On a lovely fall afternoon walk around the neighborhood, I am enjoying the crisp air and crunchy yellow leaves underfoot. People are outside savoring the day, perhaps because we know that we will be fighting snow piles and windchills all too soon. Along the boulevard, where a tree had been removed, a child is looking at the mushrooms growing from the roots underground. Her mom waves from the porch.
“Cool mushrooms,” I say to the girl, who looks to be around nine.
“They are eating up the roots and turning them into dirt,” she explains in a very earnest voice. “See the little pockets underneath? Those are gills, and they send spores out to make more mushrooms!”
“How neat is that?” I say this because I am impressed at her knowledge and enthusiasm for sharing it. “You know a lot about mushrooms!”
“Yeah, but even more about dirt. I know that all these pretty leaves will help make more dirt too. And that worms and ants are good for garden soil.”
“Where did you learn all that?”
“From my teacher. We went to a nature center and collected worms, ants, leaves, and mushrooms. Then we took old logs, and put them all in a plastic tub. We grew dirt!”
Mom has wandered down to join the conversation. “Her teacher takes them to an outside classroom,” she explains. “Once a week—rain, sleet, or sun!”
“It’s fun except for the mud,” the girl adds. “But math days are the best!”
Math days at the outside classroom? I am intrigued. “What makes math days the best?”
“Geometry is everywhere. It’s easier to get it when you see it growing, not in a book.”
She rattles off a litany of geometry applied at the nature center. Concentric circles of tree roots. Parallel pairs of leaves, triangular notches on leaves, branching trunks, and branching veins on leaves. Why spiders need eight legs to balance on a web instead of six. The angle of the sun telling the time of day. How the bricks fit together to make the sidewalk around the nature center.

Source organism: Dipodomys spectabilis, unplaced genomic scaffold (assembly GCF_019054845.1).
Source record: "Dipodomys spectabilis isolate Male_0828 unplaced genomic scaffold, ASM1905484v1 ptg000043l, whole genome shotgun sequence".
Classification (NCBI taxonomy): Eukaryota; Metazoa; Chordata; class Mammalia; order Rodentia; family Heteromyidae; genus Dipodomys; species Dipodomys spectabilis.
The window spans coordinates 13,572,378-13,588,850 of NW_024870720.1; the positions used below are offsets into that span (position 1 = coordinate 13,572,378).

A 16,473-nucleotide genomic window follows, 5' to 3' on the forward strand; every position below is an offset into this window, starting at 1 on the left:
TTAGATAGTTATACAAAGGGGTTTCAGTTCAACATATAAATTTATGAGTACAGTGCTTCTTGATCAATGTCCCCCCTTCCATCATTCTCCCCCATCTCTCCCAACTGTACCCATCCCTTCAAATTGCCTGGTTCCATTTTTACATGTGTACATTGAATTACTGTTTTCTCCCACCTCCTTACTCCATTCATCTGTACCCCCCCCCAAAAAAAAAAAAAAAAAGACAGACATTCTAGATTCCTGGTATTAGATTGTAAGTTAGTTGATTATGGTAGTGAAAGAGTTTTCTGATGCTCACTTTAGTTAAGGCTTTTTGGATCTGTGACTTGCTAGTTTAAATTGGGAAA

“And then there is the chemistry stuff too, like how leaves rot into dirt.”
Clearly this girl loves that outside classroom. Her enthusiasm has drawn two older kids over to listen. I excuse myself and chat with the mom for a few minutes, and we listen as the younger child shares everything she knows about mushrooms and dirt with the older kids.
“She has an amazing teacher,” Mom says. “Nobody ever got her excited about learning before.”
I say good-bye, but the girl has one more thought to share. “I can hardly wait for snow! We get to look at snowflakes under an outdoor microscope, so they don’t melt!”
I am looking at the branching trees, thinking about her teacher. Her reach is stretching out, shining through the students she has enthused for learning.
How do you use outdoor experiences as part of your teaching?
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Get Out: 150 Easy Ways for Kids and Grown-Ups to Get Into Nature and Build a Greener Future by Judy Molland
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